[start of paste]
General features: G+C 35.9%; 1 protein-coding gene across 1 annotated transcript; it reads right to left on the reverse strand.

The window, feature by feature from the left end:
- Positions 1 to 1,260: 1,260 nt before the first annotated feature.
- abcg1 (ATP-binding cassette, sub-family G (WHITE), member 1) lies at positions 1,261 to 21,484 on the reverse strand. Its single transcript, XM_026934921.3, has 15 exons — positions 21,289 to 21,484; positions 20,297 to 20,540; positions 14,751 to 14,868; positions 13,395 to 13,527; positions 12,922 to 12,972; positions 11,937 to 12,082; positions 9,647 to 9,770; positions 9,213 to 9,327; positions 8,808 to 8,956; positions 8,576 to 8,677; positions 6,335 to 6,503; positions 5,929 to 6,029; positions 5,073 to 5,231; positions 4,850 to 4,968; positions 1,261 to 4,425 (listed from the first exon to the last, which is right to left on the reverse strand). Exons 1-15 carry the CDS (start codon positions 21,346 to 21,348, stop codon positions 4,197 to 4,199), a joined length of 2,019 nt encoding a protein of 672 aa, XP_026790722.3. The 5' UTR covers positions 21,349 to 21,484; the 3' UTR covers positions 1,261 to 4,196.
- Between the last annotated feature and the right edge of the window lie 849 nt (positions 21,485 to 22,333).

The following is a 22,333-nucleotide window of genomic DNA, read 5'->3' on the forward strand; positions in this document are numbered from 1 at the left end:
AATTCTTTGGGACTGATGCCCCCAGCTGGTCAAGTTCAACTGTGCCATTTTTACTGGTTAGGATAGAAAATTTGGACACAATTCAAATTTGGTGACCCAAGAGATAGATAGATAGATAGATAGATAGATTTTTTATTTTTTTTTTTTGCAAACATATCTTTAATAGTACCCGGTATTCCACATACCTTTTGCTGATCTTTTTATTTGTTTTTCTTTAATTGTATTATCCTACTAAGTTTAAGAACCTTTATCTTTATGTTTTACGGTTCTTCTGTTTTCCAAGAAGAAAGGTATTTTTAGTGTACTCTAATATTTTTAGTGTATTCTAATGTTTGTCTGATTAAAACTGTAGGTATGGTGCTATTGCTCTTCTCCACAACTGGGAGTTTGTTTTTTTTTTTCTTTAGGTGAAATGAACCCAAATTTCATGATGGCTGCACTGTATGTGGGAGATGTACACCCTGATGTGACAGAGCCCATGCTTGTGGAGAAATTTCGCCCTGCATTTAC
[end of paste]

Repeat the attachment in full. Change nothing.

General features: G+C 35.9%; 1 protein-coding gene across 1 annotated transcript; it reads right to left on the reverse strand.

The window, feature by feature from the left end:
- Positions 1 to 1,260: 1,260 nt before the first annotated feature.
- abcg1 (ATP-binding cassette, sub-family G (WHITE), member 1) lies at positions 1,261 to 21,484 on the reverse strand. Its single transcript, XM_026934921.3, has 15 exons — positions 21,289 to 21,484; positions 20,297 to 20,540; positions 14,751 to 14,868; positions 13,395 to 13,527; positions 12,922 to 12,972; positions 11,937 to 12,082; positions 9,647 to 9,770; positions 9,213 to 9,327; positions 8,808 to 8,956; positions 8,576 to 8,677; positions 6,335 to 6,503; positions 5,929 to 6,029; positions 5,073 to 5,231; positions 4,850 to 4,968; positions 1,261 to 4,425 (listed from the first exon to the last, which is right to left on the reverse strand). Exons 1-15 carry the CDS (start codon positions 21,346 to 21,348, stop codon positions 4,197 to 4,199), a joined length of 2,019 nt encoding a protein of 672 aa, XP_026790722.3. The 5' UTR covers positions 21,349 to 21,484; the 3' UTR covers positions 1,261 to 4,196.
- Between the last annotated feature and the right edge of the window lie 849 nt (positions 21,485 to 22,333).

The following is a 22,333-nucleotide window of genomic DNA, read 5'->3' on the forward strand; positions in this document are numbered from 1 at the left end:
AATTCTTTGGGACTGATGCCCCCAGCTGGTCAAGTTCAACTGTGCCATTTTTACTGGTTAGGATAGAAAATTTGGACACAATTCAAATTTGGTGACCCAAGAGATAGATAGATAGATAGATAGATAGATTTTTTATTTTTTTTTTTTGCAAACATATCTTTAATAGTACCCGGTATTCCACATACCTTTTGCTGATCTTTTTATTTGTTTTTCTTTAATTGTATTATCCTACTAAGTTTAAGAACCTTTATCTTTATGTTTTACGGTTCTTCTGTTTTCCAAGAAGAAAGGTATTTTTAGTGTACTCTAATATTTTTAGTGTATTCTAATGTTTGTCTGATTAAAACTGTAGGTATGGTGCTATTGCTCTTCTCCACAACTGGGAGTTTGTTTTTTTTTTTCTTTAGGTGAAATGAACCCAAATTTCATGATGGCTGCACTGTATGTGGGAGATGTACACCCTGATGTGACAGAGCCCATGCTTGTGGAGAAATTTCGCCCTGCATTTAC